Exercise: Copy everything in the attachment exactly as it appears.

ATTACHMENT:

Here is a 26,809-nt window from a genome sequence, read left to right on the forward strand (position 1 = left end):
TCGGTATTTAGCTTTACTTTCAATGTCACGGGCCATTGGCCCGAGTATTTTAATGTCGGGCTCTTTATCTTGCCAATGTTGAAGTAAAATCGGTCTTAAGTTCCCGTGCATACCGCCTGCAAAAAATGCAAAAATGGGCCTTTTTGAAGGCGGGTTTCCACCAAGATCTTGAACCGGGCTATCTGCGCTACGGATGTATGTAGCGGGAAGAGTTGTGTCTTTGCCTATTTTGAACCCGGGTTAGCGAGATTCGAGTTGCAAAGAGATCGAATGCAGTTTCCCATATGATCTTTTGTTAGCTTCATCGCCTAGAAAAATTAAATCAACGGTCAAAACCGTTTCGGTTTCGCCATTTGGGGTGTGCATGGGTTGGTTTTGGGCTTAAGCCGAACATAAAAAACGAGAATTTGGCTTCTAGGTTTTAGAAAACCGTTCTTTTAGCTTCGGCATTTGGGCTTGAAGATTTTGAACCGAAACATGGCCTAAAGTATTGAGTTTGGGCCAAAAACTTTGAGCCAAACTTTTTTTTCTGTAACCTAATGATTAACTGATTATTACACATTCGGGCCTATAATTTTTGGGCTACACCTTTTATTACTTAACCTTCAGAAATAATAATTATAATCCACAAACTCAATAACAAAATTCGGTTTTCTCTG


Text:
Here is a 26,809-nt window from a genome sequence, read left to right on the forward strand (position 1 = left end):
TCGGTATTTAGCTTTACTTTCAATGTCACGGGCCATTGGCCCGAGTATTTTAATGTCGGGCTCTTTATCTTGCCAATGTTGAAGTAAAATCGGTCTTAAGTTCCCGTGCATACCGCCTGCAAAAAATGCAAAAATGGGCCTTTTTGAAGGCGGGTTTCCACCAAGATCTTGAACCGGGCTATCTGCGCTACGGATGTATGTAGCGGGAAGAGTTGTGTCTTTGCCTATTTTGAACCCGGGTTAGCGAGATTCGAGTTGCAAAGAGATCGAATGCAGTTTCCCATATGATCTTTTGTTAGCTTCATCGCCTAGAAAAATTAAATCAACGGTCAAAACCGTTTCGGTTTCGCCATTTGGGGTGTGCATGGGTTGGTTTTGGGCTTAAGCCGAACATAAAAAACGAGAATTTGGCTTCTAGGTTTTAGAAAACCGTTCTTTTAGCTTCGGCATTTGGGCTTGAAGATTTTGAACCGAAACATGGCCTAAAGTATTGAGTTTGGGCCAAAAACTTTGAGCCAAACTTTTTTTTCTGTAACCTAATGATTAACTGATTATTACACATTCGGGCCTATAATTTTTGGGCTACACCTTTTATTACTTAACCTTCAGAAATAATAATTATAATCCACAAACTCAATAACAAAATTCGGTTTTCTCTG